Jubal (1956)

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There’s no doubt about it. Jubal boasts absolutely gorgeous imagery and how can you miss with a backdrop as majestic as the Grand Tetons and Jackson Hole, Wyoming? Its looming grandeur is evident in just about every single exterior shot — a continuous hallmark of classical frontier visions.

This element alone will quickly cause many western aficionados to recall one of the finest in the genre, George Stevens’ Shane (1953), which was also shot in the same area and consequently, exhibits a broadly similar plotline. However, that can be attributed to the fact westerns often busy themselves with tales of lone drifters riding toward new destinations in an effort to escape some unnamed force in their past. Jubal (Glenn Ford) is molded out of the same archetype.

Except Jubal winds up at the cattle ranch of the welcoming Sherp Horgan (Ernest Borgnine), who finds the other man frostbitten and proceeds to give him shelter and a cup of coffee. That’s just Sherp’s way, even though he’s a fairly prosperous man with a pretty wife (Valerie French), he’s instantly likable and beloved by everyone, in spite of his good-natured prattling.

The figure instantly positioned as an antagonist is Pinky (Rod Steiger) who right off the bat accuses the other man of smelling of sheep. He holds sheepherders in disdain but soon feels like his position on the ranch is under threat. Because despite being a newcomer, Jubal instantly makes an impression as a reserved but nevertheless trustworthy and hardworking ranch hand.

He gains the favor of Sherp even as he’s bent on moving on. That’s his nature. Delmer Daves serves as both screenwriter and director, adapting a story bearing the strains of Shakespeare’s Othello but again, like comparison’s with Shane, it’s true most stories have narratives scouring similar cisterns for inspiration. What matters most is what they offer us that is unique.

Ultimately, Jubal does decide to stay on a spell and the consequences are not unfelt. He conceals a buried hurt that supplies our character conflict. In some regards, as best as I can describe it, he fits too neatly into a box as it all comes gushing out when talking with a pretty ingenue played by Felicia Farr. As he discloses his deep-seated hurt, Jube readily acknowledges he’s never shared this boyhood trauma with anyone else. There’s something about her genial innocence setting him instantly at ease.

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Her parents are part of an unnamed religious caravan searching for the Promised Land and Jubal is instrumental in allowing them to stay on the ranch, even as Pinky fights for them to move along. He’s continually looking to belittle and lessen Jubal in Horgan’s eyes by any means possible.

Meanwhile, the seductive onslaughts turned toward Jubal, coupled with slanderous verbal assaults from a jealous rival, look to take the man down one way or another. Yet he will do nothing to compromise himself. He stands firm with integrity but like Joseph with Potiphar’s wife, you know he will be blamed for something he had no hand in.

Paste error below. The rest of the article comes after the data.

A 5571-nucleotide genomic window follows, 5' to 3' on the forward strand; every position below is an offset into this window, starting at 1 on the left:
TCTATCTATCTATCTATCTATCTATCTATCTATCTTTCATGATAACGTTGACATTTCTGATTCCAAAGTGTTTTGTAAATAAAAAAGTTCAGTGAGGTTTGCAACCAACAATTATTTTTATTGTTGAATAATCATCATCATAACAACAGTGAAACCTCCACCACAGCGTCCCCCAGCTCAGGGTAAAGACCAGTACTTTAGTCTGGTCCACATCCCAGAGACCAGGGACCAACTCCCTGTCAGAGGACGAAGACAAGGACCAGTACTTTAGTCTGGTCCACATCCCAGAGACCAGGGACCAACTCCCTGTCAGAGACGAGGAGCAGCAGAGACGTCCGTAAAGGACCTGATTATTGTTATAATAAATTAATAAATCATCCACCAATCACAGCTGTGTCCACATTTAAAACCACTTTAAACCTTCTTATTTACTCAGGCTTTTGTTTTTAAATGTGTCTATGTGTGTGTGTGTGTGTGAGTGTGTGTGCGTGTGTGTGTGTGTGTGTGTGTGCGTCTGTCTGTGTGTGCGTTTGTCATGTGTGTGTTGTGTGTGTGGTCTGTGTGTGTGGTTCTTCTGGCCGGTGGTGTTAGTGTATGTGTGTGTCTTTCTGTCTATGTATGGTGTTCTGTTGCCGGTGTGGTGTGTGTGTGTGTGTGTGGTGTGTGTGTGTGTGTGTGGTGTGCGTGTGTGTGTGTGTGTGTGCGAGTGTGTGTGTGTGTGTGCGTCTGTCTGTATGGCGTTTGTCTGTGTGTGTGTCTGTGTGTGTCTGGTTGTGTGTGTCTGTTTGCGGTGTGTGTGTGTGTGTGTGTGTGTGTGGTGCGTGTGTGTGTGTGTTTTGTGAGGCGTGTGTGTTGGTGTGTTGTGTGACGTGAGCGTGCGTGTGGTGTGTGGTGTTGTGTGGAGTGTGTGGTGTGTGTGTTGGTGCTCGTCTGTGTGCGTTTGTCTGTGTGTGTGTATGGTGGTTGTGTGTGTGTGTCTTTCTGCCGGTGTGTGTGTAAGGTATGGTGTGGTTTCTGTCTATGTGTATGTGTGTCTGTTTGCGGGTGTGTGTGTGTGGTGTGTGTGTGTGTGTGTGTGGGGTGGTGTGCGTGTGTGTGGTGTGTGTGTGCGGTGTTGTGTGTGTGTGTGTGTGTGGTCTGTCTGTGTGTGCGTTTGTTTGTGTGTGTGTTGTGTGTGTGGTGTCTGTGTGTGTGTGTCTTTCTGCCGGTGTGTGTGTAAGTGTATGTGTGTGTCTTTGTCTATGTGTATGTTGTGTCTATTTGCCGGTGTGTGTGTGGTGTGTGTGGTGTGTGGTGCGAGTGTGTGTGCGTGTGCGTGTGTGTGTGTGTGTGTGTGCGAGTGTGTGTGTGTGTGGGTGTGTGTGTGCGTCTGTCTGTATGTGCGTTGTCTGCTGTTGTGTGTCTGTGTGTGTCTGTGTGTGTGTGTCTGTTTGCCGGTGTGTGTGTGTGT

The whole film is really an exhibition in differing acting styles rubbing up against each other. Rod Steiger, of course, immersed himself in “The Method,” famously playing alongside Brando in On The Waterfront (1954). In Jubal, you can very easily see the early shades of Officer Gillespie, though Pinky is arguably worse as an animalistic brute with a bur in his backside.

You can also easily see how his animosity could have spilled over into everything and soured his working relationship with Ford and Borgnine, who maintain a more naturalistic even intuitive style. Regardless, each man feels well-suited to their respective parts.

The same can be said of John Dierkes as well and Noah Beery Jr., as genial as ever, playing on the fiddle as another ranch hand. Charles Bronson at first seems a curious even suspicious character although his purpose becomes evident as he becomes the go-between to vouch for others, knowing both the worlds of the religious pilgrims and the ranchers. Jack Elam is features though he doesn’t have much to do while Victoria French’s role relies heavily on her being a tantalizing seductress, constantly coaxing Jubal into some sort of romantic tryst.

The film is a testament to the intrigue found in continuous antipathy and an almost fatalistic sense of powerlessness in the face of inevitable doom. In other words, no matter how hard he tries, it seems like Jube will never be able to win.

My main qualm, however, is in the ending. I’m used to abrupt endings but the film seems to have delegated its time in the wrong ways. The beauty of the film thus far was its smoldering potential threat which led to some invariably dark turns. By the final juncture, we essentially know what will happen but we relish them coming to fruition in a cathartically cinematic fashion.